Just down from Alma de Cuba you will find the ruins of Adams Club – one of the great Roger Eagle of Eric’s fame’s ventures. Like the Odeon in London road this for me is a sacred place because it was here in the early 1980’s that the great Bo Diddley played. Seel Street echoed with ‘Bo Diddley Is A Gunslinger’ and other deranged tunes. Nowadays Adams is just a piece of old wall like a broken tooth in an empty mouth.


36 Seel Street was the last studio for Arthur Dooley the ex Cammell Laird, Catholic Communist sculptor. I particularly love his Christ Ascending on the Princes Avenue Methodist church. I used to take a cup of tea with him in the Liverpool Academy on Sell Street in the 1980’s but he was suffering from ill health then and died suddenly in 1994. There is a brilliant Dooley archive here.


For me the Bluecoat is important for two reasons – the first exhibition of Captain Beefheart’s paintings in 1972 and the wondrous performance of Sun Ra and his Arkestra on Friday 8th June 1989. This has to be the single greatest gig I have ever experienced. The sight of the massive Arkestra in their shimmering Egyptian, extra-terrestrial robes is imprinted on my memory. The music was mind blowing. If you were there you will remember it forever. If you weren’t there go out and buy Space Is the Place and have your imagination transformed.


The Baltic area is a thriving hive of creativity with great venues such as Camp and Furnace. There is also the wonderful Baltic Bakehouse which bakes amazing sourdough bread and does mouth watering breakfasts. The thing I like about the Baltic Triangle is its spirit of imagination and independence. The ruins of abandoned warehouses have been transformed into creative hothouses.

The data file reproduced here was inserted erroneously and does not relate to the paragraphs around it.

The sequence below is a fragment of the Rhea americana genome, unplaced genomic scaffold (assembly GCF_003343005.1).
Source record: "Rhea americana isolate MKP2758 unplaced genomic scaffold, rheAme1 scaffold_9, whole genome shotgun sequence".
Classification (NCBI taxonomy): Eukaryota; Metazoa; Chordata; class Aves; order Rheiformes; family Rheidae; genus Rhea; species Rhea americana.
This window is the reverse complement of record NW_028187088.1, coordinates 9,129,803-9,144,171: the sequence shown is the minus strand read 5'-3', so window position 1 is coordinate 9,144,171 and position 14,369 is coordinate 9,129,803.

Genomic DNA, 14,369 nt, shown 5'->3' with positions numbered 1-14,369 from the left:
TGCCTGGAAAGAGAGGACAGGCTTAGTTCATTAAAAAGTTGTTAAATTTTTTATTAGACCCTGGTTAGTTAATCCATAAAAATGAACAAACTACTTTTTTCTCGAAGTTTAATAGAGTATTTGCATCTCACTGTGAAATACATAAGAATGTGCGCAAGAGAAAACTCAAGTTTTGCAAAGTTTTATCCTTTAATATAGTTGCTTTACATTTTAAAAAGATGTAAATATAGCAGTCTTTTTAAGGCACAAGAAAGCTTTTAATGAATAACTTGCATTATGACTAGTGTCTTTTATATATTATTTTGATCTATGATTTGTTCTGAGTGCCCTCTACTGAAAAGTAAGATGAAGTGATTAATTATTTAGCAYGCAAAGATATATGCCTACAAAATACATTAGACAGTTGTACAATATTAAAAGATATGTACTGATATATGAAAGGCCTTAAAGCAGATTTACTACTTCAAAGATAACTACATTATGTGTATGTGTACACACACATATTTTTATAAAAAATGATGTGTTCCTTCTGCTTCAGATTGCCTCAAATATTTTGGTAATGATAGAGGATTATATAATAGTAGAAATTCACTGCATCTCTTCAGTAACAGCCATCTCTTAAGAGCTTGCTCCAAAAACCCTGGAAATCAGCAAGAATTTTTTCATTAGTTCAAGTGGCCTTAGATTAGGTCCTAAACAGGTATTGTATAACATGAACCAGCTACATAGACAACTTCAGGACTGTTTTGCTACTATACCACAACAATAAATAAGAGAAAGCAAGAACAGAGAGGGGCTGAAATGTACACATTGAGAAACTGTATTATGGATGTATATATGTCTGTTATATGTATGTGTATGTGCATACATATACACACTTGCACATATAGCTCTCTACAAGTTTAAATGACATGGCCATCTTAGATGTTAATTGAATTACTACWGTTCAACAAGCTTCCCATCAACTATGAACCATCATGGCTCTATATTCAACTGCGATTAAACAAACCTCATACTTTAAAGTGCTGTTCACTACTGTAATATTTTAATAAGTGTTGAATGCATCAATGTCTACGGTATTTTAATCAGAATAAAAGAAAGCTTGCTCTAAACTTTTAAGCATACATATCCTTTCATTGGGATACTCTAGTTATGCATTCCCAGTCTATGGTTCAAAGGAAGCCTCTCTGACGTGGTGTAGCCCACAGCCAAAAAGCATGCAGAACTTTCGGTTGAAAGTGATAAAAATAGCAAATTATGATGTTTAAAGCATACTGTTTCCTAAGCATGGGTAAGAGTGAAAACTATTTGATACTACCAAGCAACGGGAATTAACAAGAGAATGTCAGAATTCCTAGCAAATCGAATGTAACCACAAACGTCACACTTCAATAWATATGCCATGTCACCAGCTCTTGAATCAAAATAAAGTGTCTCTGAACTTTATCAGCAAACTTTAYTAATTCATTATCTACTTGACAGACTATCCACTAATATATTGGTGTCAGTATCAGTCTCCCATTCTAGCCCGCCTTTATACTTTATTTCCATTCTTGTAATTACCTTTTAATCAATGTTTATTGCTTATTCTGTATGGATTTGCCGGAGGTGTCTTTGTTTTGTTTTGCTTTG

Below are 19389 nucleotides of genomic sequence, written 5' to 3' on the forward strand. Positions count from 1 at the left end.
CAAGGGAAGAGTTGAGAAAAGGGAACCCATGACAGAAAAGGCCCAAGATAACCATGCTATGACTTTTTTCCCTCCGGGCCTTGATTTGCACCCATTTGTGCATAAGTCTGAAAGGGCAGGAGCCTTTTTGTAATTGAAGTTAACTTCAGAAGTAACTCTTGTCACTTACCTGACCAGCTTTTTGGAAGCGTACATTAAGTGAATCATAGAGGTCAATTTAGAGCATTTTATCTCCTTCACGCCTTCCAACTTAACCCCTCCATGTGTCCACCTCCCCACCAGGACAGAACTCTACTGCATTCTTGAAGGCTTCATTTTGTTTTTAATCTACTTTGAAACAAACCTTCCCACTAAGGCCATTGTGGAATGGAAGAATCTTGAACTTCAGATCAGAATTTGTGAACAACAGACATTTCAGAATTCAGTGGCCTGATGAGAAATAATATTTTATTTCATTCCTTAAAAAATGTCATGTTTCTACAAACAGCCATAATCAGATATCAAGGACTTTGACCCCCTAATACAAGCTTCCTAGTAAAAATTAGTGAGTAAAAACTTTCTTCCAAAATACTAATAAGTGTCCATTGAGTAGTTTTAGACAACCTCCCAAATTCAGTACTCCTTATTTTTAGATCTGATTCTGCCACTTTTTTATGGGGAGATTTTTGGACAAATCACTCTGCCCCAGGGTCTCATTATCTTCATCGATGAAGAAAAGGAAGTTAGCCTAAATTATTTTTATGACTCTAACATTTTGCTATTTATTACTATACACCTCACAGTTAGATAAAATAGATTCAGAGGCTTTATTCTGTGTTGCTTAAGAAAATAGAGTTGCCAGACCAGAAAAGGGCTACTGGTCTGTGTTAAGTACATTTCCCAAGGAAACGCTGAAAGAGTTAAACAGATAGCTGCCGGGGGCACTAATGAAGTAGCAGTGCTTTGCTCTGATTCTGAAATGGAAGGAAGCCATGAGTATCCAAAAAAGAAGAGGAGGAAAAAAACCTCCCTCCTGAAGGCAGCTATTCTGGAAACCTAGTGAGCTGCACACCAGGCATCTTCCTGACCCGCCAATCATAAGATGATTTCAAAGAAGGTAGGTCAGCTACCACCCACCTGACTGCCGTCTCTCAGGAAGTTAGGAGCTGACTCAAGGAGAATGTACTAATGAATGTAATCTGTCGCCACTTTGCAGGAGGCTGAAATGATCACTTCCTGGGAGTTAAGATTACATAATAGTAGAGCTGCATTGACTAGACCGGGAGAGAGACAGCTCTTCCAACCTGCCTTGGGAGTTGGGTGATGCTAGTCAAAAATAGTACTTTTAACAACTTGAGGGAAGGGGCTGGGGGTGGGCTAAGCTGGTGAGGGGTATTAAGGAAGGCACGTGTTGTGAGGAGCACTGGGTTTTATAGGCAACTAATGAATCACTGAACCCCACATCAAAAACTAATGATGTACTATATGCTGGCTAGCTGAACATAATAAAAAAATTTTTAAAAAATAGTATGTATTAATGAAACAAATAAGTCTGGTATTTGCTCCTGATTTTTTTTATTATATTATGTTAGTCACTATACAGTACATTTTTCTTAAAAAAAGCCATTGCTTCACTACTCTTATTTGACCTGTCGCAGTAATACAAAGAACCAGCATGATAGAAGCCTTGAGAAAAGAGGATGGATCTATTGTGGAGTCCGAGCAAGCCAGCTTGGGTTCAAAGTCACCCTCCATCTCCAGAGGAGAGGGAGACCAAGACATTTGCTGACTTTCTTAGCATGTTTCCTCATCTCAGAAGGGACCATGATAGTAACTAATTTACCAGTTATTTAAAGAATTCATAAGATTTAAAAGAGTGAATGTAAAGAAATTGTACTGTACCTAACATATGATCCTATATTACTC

Mathew Street, home to the Cavern and Eric’s was also home to the single most important building in my youth – The Liverpool School founded in an old fruit warehouse in the early 1970’s by the visionary poet Peter O’Halligan and his cousin Sean Halligan. This building housed Aunt Twackies Flea Market, Ken Campbell’s Science Fiction Theatre of Liverpool and O’Halligan’s Parlour which was the coolest café in town. Before punk was even heard of this building was the counter-cultural headquarters of the city’s wild imagineers. Inspired by Jung’s dream of Liverpool you can still see traces of it now in the commemorative plaques on the wall and the battered sculpture of Jung leaning out of the wall of Flanagan’s Apple, above the legend ‘Liverpool Is the Pool Of Life’.

Bright Phoenix
Until 25 October
Liverpool Everyman

This article originally appeared on 10 October 2014 on Seven Streets